In Avengers, Loki was able to use the Tesseract to enable an alien invasion. This was possible because Shield was meddling around with it, hoping to create a new kind of nuclear deterrent, which, despite Tony’s cynicism, is exactly what kept either side of the Cold War from turning it hot. But the invasion was thwarted because Cap and the Avengers repelled it, and if they’d paused to get authorization for such, it would have been too late. And what interference there was from the higher-ups came in the form of a nuke aimed straight at them. Not a ringing endorsement of government oversight, that.

        Then, in Winter Soldier, Shield’s infection by Hydra was revealed, as was how such was enabled and fed by government interference. Unless there were civilians at Shield HQ or on the river, I believe the deaths were all military in nature. And, once again, they were only able to stop Hydra by operating outside the system.

        Then, in Age of Ultron, Tony created a monster because he tried to encase the world in a suit of armor. He tried to control something he could not, and there was great suffering as a result. The Avengers were willing to die instead of forsake the civilians, and everyone who lived did so because, guess what, they and Nick Fury operated outside of government authority.

        Now there are a handful of civilian deaths in a small incident, caused solely by a madman blowing himself up, and the world is suddenly ready to leash the Avengers? Um, no. The Accords had to have been in the works for quite awhile, and they were not “the middle ground.” They were an attempt to control the Avengers and put them at the beck and call of a very complex, sluggish, and easily-corrupted political system. The Avengers were nearly nuked by a handful of overseers who were united in purpose, yet too slow to authorize them and too quick to resort to nukes. You think “a UN panel” is going to be any better? Yet they want to take away all authority to act, outlawing anyone else from any sort of intervention under any circumstances. That’s pretty darn extreme and power-grabby, if you ask me.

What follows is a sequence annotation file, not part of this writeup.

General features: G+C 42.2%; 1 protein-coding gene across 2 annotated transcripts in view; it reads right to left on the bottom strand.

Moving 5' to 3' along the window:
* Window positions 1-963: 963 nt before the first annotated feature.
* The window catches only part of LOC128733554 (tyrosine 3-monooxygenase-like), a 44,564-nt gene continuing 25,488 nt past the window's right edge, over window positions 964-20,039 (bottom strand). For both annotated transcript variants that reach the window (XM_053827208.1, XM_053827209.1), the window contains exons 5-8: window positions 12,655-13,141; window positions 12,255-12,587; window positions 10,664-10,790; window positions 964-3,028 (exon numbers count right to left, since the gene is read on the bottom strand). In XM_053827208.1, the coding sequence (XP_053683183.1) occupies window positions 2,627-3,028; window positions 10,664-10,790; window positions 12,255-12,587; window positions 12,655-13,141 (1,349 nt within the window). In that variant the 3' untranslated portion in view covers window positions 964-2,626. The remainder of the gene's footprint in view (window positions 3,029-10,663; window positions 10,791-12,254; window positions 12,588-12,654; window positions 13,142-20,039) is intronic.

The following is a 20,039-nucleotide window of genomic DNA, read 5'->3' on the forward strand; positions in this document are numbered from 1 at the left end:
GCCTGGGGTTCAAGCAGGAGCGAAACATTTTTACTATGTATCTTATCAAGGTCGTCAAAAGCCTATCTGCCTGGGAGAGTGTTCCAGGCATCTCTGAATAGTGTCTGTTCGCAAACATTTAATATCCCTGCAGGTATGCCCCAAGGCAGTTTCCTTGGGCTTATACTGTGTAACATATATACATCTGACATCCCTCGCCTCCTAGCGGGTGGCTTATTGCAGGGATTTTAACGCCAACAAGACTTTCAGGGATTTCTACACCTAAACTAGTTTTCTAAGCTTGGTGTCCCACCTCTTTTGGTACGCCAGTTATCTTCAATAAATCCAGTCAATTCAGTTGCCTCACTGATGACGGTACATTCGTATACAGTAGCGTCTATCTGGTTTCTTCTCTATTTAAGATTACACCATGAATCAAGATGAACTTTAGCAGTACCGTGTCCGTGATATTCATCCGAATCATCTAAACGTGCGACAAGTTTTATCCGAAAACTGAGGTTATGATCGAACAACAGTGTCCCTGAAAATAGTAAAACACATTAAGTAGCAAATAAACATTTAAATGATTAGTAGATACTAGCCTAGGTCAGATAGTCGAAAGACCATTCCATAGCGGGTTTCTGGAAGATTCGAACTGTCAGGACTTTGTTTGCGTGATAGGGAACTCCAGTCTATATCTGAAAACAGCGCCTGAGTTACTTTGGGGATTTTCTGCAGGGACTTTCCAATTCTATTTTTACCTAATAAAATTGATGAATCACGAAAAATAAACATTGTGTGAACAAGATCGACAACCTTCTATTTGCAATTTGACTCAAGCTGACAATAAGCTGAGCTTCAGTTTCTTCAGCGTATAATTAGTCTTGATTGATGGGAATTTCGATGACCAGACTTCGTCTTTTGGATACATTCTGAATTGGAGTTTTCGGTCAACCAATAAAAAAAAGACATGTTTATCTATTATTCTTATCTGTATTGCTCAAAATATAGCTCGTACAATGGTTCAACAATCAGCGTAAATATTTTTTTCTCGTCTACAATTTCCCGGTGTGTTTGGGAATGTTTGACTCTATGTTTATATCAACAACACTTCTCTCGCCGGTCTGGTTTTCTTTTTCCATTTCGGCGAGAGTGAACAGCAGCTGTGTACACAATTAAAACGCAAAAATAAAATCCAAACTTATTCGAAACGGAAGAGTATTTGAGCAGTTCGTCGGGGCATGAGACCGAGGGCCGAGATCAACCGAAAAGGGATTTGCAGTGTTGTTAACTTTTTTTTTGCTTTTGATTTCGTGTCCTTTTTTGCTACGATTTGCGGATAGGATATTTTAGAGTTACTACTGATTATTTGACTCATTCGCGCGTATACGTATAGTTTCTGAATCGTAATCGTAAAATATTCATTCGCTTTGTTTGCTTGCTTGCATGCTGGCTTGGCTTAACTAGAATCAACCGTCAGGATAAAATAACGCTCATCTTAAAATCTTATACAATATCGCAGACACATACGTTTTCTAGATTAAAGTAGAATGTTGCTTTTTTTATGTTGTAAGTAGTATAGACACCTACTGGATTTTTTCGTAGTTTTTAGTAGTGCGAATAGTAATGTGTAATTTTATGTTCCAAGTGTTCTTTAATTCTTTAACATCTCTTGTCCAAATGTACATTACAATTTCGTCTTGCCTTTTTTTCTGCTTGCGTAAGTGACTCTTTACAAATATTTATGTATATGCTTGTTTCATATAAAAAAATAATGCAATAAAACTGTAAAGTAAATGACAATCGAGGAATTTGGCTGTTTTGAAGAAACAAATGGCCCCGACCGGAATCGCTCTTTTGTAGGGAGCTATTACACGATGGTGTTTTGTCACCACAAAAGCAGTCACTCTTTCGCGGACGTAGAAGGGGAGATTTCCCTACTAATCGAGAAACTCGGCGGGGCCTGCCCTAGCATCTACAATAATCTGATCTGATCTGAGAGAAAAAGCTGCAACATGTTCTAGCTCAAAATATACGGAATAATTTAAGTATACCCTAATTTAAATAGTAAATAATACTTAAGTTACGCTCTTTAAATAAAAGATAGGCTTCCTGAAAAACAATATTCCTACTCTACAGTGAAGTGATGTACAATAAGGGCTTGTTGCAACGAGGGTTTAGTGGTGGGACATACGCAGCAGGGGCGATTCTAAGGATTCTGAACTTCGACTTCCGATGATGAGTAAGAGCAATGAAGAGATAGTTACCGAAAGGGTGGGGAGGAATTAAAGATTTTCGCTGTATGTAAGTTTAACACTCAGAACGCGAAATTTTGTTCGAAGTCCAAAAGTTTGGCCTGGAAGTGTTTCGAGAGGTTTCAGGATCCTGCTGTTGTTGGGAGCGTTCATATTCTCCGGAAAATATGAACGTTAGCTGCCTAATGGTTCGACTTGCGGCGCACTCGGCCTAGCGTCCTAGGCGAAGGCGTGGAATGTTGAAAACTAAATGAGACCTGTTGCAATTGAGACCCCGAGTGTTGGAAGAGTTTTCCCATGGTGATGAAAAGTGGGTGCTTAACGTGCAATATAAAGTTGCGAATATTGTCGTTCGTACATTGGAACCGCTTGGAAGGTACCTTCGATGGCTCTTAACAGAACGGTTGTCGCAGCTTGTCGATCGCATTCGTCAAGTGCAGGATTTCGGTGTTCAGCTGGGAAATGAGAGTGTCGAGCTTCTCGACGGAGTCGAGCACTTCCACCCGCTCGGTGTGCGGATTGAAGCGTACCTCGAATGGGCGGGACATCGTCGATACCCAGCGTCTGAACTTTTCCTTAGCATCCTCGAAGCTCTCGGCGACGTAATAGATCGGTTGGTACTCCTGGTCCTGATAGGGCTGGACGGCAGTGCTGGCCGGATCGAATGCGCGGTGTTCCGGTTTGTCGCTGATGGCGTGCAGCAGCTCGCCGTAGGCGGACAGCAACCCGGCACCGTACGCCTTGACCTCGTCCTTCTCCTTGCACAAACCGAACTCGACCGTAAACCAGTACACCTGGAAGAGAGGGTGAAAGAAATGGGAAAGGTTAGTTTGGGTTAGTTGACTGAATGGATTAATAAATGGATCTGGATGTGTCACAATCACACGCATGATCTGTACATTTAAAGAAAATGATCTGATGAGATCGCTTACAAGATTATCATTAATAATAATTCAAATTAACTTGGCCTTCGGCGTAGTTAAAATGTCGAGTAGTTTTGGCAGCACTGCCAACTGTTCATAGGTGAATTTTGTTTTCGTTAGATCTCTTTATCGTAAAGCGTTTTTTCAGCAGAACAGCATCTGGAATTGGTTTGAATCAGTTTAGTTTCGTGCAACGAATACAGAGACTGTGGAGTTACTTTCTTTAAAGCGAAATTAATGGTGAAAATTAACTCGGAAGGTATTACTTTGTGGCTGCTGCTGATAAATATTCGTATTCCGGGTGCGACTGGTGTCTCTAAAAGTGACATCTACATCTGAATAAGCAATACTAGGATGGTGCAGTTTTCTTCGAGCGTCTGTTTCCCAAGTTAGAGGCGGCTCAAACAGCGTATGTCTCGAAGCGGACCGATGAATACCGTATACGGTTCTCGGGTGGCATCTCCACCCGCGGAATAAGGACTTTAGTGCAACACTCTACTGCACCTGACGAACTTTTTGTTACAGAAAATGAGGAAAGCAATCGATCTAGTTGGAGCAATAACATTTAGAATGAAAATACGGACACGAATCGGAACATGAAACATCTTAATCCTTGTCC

Cap actually was putting the public’s needs first, but recognizing that submitting to the Accords as they stood would basically amount to global suicide. If someone needs help, Cap will help them. If there is a threat, Cap will respond. And if the world is going to get blown up while waiting for authorization from the most ineffective international body in history, then I’d say not waiting for it is preferable.

        But all that’s about the Accords themselves. As for Cap himself, he WAS willing to find a compromise. I believe he said, “I’m not saying it’s impossible. There will have to be safeguards.” But then he found out Tony was already holding Wanda captive (yeah, in an estate, but the difference between a cage made of iron and one made of gold is that the golden cage is insulting as well as confining) and stormed off in a huff. Things went to pot after that, and they weren’t able to revisit the Accords themselves or any possibility of reaching a compromise.

        • I completely understand what you’re saying (and do agree with some points) and the fact that we’re able to have this discussion while still respecting each other and the fabulous movie is why the movie is so amazing!
          And for what it’s worth, when it comes down to SHIELD, the US government and the United Nations, I think the UN is by far the least corrupt or selfish. Over a hundred countries agree to its terms and it’s main goal is just peace.

          • Isn’t it great that we can disagree and debate like two mature adults? 🙂

            I can’t really speak on the comparison of corruption and selfishness, but I do know that, best-case scenario, the UN is probably the slowest.

            Shield: We have a crisis, get on it stat!
            US Government: We have a crisis… let’s all avoid responsibility unless it turns out all right.
            UN: We have a crisis… let’s see, what are everyone’s opinions and perspectives and alliances and subterfuges and oh we’ll just write a sternly-worded warning and leave it for a few years.

    • Really good breakdown of the Avengers history (movie-wise). Thanks for all those major points. Some I’d forgotten. That really helps one to decide where their “side” is.